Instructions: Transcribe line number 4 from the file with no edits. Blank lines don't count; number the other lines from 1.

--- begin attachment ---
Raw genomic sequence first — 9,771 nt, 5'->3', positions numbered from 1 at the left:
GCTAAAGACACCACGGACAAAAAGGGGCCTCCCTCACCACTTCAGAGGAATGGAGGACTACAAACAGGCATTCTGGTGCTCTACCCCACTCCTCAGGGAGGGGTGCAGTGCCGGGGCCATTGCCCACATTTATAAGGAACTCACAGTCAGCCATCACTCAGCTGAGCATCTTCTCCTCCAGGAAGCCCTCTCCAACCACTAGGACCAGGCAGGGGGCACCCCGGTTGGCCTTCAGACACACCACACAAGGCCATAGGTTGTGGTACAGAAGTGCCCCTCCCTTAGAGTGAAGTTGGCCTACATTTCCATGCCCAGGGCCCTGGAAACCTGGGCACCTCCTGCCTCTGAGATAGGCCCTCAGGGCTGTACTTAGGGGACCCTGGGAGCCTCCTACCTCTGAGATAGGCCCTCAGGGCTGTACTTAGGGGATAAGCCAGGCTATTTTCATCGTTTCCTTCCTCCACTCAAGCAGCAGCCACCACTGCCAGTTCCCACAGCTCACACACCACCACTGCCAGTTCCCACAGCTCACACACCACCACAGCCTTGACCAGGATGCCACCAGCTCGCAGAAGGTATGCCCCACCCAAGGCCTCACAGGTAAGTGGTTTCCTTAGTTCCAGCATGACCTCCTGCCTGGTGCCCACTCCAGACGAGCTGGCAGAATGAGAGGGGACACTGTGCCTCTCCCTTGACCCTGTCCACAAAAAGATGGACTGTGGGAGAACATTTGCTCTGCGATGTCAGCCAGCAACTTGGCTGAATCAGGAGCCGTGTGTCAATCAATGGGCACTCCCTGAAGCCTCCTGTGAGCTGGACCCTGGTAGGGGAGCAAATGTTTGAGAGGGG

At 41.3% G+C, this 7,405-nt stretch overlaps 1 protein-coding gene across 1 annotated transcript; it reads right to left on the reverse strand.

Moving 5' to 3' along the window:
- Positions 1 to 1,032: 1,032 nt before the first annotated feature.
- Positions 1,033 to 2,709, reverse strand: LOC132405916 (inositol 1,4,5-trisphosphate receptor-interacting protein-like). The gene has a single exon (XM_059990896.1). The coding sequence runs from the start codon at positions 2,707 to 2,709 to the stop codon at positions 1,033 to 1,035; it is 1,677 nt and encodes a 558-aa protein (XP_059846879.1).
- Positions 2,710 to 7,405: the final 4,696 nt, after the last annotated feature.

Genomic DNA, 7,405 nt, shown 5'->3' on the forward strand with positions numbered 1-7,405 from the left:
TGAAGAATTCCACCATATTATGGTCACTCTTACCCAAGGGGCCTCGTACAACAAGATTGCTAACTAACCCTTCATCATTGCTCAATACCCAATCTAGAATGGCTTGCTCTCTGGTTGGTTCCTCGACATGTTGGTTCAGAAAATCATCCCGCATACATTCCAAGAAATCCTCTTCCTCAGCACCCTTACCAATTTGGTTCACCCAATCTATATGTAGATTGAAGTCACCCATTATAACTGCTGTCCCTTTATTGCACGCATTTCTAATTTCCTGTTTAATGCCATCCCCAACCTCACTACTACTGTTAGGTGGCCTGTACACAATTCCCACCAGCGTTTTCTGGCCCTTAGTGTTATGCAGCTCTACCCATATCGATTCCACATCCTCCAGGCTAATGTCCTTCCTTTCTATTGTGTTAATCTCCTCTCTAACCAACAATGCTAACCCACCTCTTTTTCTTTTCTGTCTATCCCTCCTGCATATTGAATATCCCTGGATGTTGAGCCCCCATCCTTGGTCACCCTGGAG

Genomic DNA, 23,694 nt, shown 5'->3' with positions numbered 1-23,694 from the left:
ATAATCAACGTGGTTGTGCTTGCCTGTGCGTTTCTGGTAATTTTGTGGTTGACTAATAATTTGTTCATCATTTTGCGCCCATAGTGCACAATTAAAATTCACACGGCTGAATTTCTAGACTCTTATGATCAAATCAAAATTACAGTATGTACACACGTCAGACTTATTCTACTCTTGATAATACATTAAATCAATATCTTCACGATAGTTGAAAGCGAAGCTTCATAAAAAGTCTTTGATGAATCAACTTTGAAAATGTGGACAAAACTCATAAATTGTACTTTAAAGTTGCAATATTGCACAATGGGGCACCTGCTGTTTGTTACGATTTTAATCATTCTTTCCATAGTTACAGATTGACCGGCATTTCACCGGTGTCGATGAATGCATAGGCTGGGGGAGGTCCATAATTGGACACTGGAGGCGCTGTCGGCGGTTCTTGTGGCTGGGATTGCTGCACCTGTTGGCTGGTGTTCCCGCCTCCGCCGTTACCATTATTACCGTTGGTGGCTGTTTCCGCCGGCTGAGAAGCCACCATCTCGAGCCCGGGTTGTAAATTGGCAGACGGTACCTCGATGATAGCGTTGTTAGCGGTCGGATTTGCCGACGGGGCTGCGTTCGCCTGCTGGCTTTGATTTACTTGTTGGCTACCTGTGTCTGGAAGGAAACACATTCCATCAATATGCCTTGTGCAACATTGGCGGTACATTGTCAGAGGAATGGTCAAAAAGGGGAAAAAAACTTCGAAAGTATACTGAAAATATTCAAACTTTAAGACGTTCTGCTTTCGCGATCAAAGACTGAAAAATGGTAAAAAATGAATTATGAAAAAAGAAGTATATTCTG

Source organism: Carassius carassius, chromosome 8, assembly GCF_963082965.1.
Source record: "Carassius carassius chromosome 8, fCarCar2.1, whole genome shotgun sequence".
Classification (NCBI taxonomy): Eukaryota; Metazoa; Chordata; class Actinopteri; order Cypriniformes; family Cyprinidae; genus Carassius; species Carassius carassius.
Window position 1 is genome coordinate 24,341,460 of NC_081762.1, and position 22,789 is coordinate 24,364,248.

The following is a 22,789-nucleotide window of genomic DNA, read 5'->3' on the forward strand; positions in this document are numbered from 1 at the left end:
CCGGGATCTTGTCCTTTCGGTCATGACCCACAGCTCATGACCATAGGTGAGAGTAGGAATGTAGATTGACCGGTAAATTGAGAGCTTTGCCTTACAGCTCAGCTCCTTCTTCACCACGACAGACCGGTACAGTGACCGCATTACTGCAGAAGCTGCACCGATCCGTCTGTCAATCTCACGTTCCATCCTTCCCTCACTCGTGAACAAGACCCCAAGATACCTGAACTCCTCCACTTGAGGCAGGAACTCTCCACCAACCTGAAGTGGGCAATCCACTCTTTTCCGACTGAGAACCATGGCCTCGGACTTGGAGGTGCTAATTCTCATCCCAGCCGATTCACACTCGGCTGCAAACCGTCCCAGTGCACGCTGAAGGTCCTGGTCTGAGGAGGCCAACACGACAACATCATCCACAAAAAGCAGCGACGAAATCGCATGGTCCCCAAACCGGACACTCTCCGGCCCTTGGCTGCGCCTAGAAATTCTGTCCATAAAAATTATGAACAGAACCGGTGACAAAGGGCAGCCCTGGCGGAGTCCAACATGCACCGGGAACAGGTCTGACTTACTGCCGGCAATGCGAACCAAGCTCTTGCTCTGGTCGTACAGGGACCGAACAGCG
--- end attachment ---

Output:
Moving 5' to 3' along the window: